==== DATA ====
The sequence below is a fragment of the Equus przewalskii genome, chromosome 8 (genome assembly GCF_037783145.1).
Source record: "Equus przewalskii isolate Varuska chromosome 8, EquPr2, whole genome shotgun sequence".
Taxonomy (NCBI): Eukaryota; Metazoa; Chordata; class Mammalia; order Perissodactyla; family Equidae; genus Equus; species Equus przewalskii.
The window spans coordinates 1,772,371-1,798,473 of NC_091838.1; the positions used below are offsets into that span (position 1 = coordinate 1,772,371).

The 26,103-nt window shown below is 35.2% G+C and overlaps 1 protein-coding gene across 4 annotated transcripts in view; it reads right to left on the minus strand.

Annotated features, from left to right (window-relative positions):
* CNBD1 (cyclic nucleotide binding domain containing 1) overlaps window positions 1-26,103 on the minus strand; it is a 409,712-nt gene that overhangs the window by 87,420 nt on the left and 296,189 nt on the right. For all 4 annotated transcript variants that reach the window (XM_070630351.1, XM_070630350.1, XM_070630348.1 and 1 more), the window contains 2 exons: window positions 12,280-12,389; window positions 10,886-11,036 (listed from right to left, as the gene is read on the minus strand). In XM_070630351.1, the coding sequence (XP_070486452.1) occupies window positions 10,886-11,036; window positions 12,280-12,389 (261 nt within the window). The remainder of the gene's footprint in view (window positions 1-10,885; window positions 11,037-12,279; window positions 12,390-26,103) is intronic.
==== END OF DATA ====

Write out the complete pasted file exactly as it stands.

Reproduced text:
The sequence below is a fragment of the Equus przewalskii genome, chromosome 8 (genome assembly GCF_037783145.1).
Source record: "Equus przewalskii isolate Varuska chromosome 8, EquPr2, whole genome shotgun sequence".
Taxonomy (NCBI): Eukaryota; Metazoa; Chordata; class Mammalia; order Perissodactyla; family Equidae; genus Equus; species Equus przewalskii.
The window spans coordinates 1,772,371-1,798,473 of NC_091838.1; the positions used below are offsets into that span (position 1 = coordinate 1,772,371).

The 26,103-nt window shown below is 35.2% G+C and overlaps 1 protein-coding gene across 4 annotated transcripts in view; it reads right to left on the minus strand.

Annotated features, from left to right (window-relative positions):
* CNBD1 (cyclic nucleotide binding domain containing 1) overlaps window positions 1-26,103 on the minus strand; it is a 409,712-nt gene that overhangs the window by 87,420 nt on the left and 296,189 nt on the right. For all 4 annotated transcript variants that reach the window (XM_070630351.1, XM_070630350.1, XM_070630348.1 and 1 more), the window contains 2 exons: window positions 12,280-12,389; window positions 10,886-11,036 (listed from right to left, as the gene is read on the minus strand). In XM_070630351.1, the coding sequence (XP_070486452.1) occupies window positions 10,886-11,036; window positions 12,280-12,389 (261 nt within the window). The remainder of the gene's footprint in view (window positions 1-10,885; window positions 11,037-12,279; window positions 12,390-26,103) is intronic.